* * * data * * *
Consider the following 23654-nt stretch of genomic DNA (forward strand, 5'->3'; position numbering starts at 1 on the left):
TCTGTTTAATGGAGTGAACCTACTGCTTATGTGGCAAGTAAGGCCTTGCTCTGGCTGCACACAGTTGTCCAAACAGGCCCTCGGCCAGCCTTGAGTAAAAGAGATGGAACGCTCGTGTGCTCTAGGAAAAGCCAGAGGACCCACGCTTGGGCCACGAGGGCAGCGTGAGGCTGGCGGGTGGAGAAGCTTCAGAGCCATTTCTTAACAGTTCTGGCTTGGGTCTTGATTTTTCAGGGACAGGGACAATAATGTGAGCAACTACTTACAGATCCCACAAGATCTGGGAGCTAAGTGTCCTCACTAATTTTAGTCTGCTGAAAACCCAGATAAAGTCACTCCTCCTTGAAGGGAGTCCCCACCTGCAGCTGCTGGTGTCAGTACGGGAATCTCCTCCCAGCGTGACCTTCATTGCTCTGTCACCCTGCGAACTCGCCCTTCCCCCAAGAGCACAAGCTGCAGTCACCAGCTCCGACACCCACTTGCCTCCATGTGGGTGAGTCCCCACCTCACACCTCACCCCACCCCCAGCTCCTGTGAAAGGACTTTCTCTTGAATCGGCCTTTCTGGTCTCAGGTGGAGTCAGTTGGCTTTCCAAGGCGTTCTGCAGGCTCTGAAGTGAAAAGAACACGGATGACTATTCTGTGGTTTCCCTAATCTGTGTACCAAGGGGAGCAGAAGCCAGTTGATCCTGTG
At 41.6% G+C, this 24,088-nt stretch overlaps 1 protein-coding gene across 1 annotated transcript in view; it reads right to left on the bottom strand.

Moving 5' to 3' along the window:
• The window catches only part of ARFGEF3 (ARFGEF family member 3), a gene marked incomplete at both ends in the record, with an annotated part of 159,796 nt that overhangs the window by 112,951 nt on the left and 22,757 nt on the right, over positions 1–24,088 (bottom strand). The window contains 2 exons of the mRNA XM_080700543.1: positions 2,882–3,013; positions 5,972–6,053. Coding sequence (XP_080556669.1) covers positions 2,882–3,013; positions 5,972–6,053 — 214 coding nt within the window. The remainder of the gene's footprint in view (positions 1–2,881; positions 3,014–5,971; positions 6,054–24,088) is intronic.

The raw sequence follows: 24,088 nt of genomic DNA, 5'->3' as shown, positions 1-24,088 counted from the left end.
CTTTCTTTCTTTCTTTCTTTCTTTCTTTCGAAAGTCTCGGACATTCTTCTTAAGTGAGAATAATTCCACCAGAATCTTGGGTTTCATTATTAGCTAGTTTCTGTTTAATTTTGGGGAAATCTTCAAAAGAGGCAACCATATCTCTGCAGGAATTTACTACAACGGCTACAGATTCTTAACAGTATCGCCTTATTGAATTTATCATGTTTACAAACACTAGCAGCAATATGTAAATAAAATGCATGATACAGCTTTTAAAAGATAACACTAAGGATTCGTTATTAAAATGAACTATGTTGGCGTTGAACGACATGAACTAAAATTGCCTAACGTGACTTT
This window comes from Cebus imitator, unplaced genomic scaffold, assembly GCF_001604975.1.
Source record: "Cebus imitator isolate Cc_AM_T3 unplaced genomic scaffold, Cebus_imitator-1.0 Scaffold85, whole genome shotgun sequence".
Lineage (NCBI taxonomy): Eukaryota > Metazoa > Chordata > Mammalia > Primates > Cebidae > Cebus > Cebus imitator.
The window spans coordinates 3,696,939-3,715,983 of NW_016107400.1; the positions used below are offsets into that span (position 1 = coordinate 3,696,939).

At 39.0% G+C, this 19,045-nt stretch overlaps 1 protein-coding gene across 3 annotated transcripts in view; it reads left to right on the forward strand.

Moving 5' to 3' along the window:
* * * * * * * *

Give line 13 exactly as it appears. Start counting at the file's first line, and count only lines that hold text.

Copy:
Moving 5' to 3' along the window: